GRAND JUNCTION, Colo. (KKCO) - First year jitters are common for students, but what about their teachers? District 51 hired 163 new teachers for this school year, which means a lot of new faces in the halls of area schools.
It's safe to say these new teachers are doing some learning of their own.
The new D51 teachers say there are some things you are prepared for. Other times, you just have to roll with the punches.
First year growing pains hit both students and teachers.
"It feels like your head is spinning, but it's the third week now and it's still spinning but it gets a little bit slower every day," new physical education teacher Katie Lloyd said.
Lloyd was once a student herself, but now, she's on the other side of the classroom filling those big shoes.
Public speaking makes many nervous, but teachers are trained to do just that. There are many things, though, that can only be learned in front of a class in a teacher's first year.
"It's an uphill battle for them, trying to learn the curriculum, new students names, as well as working hard and trying to do a good job," Fruita Monument High School assistant principal Lee Carleton said.
Lloyd and another newbie, Kathaleen Recker, say it's not just in-class time you have to worry about. Caring about students and making sure their needs are met isn't something you can manage with a timeclock.
"Supporting students outside of class time, is really surprising how much it occupies my mind even when i'm not in school now," Lloyd said. "There is just so much to teaching kids other than the time in the class room."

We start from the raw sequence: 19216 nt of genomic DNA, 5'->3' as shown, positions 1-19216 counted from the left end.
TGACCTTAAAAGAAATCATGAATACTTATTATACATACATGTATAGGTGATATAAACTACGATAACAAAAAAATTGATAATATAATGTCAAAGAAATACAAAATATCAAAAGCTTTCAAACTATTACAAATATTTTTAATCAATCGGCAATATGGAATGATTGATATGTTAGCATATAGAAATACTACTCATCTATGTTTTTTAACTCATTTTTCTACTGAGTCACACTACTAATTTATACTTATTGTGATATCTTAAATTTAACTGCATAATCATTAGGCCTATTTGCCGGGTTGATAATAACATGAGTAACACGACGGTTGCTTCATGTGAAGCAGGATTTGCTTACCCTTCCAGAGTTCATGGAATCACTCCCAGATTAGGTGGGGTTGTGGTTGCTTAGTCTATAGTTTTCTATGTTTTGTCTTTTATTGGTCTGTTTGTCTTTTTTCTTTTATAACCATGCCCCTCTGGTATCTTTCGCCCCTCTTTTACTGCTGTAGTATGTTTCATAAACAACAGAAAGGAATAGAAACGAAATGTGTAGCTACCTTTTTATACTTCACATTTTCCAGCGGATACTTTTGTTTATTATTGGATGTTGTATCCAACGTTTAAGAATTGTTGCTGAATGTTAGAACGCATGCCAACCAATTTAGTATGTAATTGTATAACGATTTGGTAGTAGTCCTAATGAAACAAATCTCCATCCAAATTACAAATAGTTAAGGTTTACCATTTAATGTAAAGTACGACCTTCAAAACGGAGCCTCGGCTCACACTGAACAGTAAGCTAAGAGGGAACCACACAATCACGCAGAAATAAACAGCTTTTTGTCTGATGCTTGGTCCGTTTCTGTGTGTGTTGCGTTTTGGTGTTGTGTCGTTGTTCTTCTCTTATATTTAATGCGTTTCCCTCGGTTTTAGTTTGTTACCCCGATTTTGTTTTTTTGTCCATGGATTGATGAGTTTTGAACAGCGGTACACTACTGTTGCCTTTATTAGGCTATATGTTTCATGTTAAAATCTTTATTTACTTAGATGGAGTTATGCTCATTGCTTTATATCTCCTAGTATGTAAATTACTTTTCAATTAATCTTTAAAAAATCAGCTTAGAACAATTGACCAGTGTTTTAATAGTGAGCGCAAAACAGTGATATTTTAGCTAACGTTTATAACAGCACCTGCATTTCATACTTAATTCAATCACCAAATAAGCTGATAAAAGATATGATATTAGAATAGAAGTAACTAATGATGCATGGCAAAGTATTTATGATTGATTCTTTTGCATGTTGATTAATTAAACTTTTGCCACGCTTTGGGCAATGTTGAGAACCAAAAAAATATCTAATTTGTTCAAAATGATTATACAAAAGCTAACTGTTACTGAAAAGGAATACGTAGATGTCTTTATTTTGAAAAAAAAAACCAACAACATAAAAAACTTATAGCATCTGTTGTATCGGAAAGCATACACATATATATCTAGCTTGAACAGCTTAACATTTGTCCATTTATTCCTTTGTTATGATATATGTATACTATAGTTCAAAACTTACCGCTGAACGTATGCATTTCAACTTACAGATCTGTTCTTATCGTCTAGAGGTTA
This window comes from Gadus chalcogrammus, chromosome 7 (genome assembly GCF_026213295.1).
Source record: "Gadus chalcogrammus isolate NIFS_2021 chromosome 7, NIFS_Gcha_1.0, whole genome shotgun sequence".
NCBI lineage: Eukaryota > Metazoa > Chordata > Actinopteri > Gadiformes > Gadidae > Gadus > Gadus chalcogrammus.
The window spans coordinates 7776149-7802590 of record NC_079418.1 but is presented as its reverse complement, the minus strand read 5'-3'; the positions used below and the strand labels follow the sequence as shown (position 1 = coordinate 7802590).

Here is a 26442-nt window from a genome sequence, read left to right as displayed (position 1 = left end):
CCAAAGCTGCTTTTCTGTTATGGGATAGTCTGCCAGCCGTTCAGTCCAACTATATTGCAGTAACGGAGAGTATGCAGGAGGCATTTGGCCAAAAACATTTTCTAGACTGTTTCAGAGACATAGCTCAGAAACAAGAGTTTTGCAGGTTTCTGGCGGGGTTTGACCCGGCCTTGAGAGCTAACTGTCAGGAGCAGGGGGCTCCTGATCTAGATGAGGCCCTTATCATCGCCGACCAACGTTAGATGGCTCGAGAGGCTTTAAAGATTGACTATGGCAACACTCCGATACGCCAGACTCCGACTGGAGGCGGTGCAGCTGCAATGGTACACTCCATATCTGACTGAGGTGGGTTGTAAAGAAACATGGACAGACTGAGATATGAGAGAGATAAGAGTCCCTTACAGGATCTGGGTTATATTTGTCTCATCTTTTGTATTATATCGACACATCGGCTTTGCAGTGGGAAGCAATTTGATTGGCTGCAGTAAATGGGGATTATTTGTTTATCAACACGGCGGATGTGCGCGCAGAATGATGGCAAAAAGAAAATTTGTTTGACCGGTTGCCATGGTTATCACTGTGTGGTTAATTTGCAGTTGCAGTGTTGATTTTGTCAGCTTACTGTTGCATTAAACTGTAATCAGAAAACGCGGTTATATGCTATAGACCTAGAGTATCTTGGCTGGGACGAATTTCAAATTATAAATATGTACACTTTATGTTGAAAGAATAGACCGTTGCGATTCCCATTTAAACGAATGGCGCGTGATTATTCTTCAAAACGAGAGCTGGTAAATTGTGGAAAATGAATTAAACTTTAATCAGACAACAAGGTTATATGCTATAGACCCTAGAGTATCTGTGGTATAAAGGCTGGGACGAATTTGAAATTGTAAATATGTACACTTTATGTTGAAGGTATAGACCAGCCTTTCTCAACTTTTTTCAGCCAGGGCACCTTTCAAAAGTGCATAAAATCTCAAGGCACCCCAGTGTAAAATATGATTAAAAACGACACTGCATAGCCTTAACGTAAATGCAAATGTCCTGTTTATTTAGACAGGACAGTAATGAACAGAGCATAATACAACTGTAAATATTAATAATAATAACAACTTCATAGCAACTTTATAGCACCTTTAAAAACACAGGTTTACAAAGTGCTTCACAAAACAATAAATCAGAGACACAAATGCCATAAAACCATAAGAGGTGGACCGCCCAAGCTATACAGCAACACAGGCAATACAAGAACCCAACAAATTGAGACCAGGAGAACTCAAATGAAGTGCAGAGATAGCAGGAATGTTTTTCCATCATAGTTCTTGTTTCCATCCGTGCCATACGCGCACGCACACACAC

"I think about the students, my teachings, and what i'm going to teach, and was it effective, and how can i do it better, that is something that is on your mind always," Recker said.
As these two and 161 others take on their rookie year, they look to the old hands for help and find open arms.
"We are taking our experienced teachers and sharing knowledge that they have to pass on to the brand new teachers, so we think that will help support them as they are starting out their career," Carleton said.
Knowing their part of a team is especially helpful for new teachers finding their way.
"We're able to check in with each other and see how things are going, bounce ideas off each other, and also hear from our very experience and great staff here," Recker said.
"Feeling that support with the other staff and administration really makes the transition go a lot more smoothly," Lloyd added.
District 51 officials say they are excited for all the brand new teachers especially since they said goodbye to 40 of their most seasoned professionals since last year.
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